Leucopenia3 (16)12 (50)1 (4)0.026
Neutropenia1 (5)6 (25)1 (4)0.094
Thrombocytopenia8 (44)13 (54)3 (12)0.533
Elevation of liver enzymes18 (100)9 (50)19 (79)7 (29)0.039
Elevation of bilirubin17 (94)3 (17)23 (95)4 (17)0.834
Nausea/vomiting14 (78)17 (71)0.839
Asthenia13 (72)12 (50)0.414
Neuropathy5 (28)7 (29)1 (4)0.921
Pain14 (78)7 (39)19 (79)13 (54)0.914
Fever6 (33)11 (46)0.558

Without an efficient treatment, systemic chemotherapy refractory patients show a median OS of 3.5 mo[17]. HAIC has been demonstrated as an alternative choice for advanced CRC patients. Most studies report the efficiency and survival data of HAI with FOLFOX, while reports concerning HAI with TOMOX are rare. Raltitrexed has been demonstrated as a considerable first-line treatment for patients with advanced CRC. Herein, we present the first head-to-head study comparing HAI with TOMOX or FOLFOX in systemic chemotherapy refractory CRC patients.

The median OS after first HAIC in the present study was 15.4 mo in the FOLFOX arm and 20.6 mo in the TOMOX arm, which was favorable compared with that of the third-line systemic chemotherapy, which achieved a median OS of 9.3 mo[10]. When TOMOX was used as a first-line treatment, the ORR was 16%-50%, and the median PFS was 5-11 mo[18-20]. Among all patients in the present study who failed in previous systemic chemotherapy, the ORR (11.1%) and median PFS (4.9 mo) were relatively low. The ORR in the FOLFOX arm was 29.2% with a median PFS of 6.6 mo, consistent previous studies[11,21,22]. Similarly, the median OS of 15.4 mo in the present study is consistent with the 11 and 18.3 mo reported in two previous studies[11,21].

The most common adverse events were the transient elevation of serum liver enzymes and bilirubin and abdominal pain. These common adverse events could be sufficiently controlled by efficient treatments. Similar to previous studies, the incidence of leukopenia grade was significantly higher in the FOLFOX arm, and the elevation of transient hepatic enzymes was significantly higher in the TOMOX arm. The TOMOX arm had no treatment- related deaths, while the FOLFOX arm had one case of neutropenic sepsis. These findings suggest that HAIC with TOMOX could represent tolerable treatments for refractory CRC patients. Survival predictor analysis suggested that early tumor response is a meaningful predictor for patients receiving oxaliplatin-based HAIC. Other factors, including age, primary tumor site, and serum tumor markers, did not show significant difference, partly reflecting the limited sample size in the present study.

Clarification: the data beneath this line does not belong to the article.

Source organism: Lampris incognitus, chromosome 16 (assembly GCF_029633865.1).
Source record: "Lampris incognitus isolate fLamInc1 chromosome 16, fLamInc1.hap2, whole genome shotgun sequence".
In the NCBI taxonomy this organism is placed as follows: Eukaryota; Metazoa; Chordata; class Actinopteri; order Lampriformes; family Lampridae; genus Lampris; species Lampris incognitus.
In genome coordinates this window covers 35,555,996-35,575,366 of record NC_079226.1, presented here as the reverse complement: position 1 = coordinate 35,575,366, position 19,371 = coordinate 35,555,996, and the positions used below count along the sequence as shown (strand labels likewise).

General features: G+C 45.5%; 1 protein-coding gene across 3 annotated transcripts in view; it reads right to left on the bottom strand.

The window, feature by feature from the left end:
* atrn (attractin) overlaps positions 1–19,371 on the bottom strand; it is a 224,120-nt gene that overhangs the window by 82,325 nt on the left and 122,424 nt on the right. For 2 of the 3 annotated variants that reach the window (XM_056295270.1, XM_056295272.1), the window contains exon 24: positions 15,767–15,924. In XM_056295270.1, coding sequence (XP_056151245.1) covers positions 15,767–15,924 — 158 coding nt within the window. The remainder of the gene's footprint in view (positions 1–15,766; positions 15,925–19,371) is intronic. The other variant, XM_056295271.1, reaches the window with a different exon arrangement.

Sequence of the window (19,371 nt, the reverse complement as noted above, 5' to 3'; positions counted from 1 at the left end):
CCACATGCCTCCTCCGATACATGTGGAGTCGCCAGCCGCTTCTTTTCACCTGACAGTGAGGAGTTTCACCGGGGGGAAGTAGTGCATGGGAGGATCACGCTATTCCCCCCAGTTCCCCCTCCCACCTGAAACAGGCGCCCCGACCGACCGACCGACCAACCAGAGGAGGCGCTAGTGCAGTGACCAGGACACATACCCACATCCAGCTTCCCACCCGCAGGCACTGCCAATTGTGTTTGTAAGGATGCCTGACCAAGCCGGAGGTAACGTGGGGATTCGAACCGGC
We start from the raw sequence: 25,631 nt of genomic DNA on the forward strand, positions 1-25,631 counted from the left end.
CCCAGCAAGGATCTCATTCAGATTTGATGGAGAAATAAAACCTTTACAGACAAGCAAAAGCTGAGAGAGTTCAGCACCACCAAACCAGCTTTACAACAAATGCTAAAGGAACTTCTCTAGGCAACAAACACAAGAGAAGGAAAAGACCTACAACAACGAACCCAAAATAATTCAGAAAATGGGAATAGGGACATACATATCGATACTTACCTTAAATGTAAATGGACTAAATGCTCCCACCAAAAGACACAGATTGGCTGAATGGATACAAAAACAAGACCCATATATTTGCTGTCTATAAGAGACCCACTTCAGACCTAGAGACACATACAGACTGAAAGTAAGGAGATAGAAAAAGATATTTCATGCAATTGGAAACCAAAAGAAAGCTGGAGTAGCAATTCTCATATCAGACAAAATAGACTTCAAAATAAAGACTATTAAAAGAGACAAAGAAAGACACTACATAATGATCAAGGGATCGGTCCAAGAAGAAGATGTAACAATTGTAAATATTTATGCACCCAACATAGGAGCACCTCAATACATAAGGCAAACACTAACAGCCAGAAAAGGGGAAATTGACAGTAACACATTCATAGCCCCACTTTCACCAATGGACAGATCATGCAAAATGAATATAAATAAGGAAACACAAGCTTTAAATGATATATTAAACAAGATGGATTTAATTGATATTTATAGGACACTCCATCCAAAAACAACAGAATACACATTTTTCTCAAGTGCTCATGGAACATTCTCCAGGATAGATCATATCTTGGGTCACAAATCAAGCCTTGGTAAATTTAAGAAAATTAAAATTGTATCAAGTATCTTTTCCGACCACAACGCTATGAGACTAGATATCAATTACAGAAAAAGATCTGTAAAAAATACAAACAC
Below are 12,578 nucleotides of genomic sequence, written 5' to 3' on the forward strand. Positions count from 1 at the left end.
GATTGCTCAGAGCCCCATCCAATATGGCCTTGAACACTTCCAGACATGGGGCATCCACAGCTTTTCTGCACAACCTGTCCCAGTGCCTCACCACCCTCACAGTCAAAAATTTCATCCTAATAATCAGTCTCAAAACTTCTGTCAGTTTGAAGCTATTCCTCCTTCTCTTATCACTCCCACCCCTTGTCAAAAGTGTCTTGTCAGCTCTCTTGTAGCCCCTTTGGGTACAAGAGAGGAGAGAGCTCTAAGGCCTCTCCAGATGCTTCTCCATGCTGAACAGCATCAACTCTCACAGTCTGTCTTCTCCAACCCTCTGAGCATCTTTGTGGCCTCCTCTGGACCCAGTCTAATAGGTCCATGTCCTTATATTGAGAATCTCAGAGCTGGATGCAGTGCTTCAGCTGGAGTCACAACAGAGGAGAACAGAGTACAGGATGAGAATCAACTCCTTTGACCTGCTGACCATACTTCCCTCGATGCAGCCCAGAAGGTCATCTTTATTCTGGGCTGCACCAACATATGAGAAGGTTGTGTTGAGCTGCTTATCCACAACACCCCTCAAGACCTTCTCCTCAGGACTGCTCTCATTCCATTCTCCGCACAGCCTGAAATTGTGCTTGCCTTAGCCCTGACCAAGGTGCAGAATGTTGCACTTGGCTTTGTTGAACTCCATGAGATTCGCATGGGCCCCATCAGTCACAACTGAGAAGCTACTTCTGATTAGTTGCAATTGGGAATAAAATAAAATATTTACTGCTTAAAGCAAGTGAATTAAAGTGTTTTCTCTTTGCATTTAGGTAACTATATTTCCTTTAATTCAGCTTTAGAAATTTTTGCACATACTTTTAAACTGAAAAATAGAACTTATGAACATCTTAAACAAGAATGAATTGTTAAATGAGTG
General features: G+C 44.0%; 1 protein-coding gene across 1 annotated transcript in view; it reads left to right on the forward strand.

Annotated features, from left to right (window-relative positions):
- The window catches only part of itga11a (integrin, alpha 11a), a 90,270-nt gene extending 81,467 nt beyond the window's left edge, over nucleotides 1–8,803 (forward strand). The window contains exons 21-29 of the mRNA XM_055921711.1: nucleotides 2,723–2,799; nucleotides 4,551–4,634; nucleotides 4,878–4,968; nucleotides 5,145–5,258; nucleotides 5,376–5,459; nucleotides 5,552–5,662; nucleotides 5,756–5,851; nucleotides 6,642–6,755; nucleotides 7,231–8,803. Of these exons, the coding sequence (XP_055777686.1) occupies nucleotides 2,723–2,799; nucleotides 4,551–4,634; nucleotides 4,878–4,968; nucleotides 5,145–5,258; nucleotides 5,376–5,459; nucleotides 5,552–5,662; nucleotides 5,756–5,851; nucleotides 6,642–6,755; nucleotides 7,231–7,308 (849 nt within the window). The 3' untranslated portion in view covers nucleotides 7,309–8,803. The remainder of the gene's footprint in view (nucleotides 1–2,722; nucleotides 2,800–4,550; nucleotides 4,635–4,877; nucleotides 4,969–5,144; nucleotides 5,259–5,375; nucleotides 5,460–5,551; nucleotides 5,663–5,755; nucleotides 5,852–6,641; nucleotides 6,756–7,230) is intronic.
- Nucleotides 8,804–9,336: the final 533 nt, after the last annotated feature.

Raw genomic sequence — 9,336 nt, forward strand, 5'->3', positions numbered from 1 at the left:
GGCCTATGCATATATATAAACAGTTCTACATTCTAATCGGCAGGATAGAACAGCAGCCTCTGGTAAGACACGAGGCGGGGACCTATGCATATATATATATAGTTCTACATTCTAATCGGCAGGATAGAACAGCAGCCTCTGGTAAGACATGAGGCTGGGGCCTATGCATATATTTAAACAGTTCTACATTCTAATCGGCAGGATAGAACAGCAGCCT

The limitation of the present study is a single-center retrospective study with a limited sample size. We could not avoid some bias for the evaluation of clinical outcome and the incomplete patient data. However, the present study was the first to compare the efficiency, survival data, and toxicity of HAIC with TOMOX and FOLFOX in advanced CRC patients, and the results will provide new directions for clinical practice.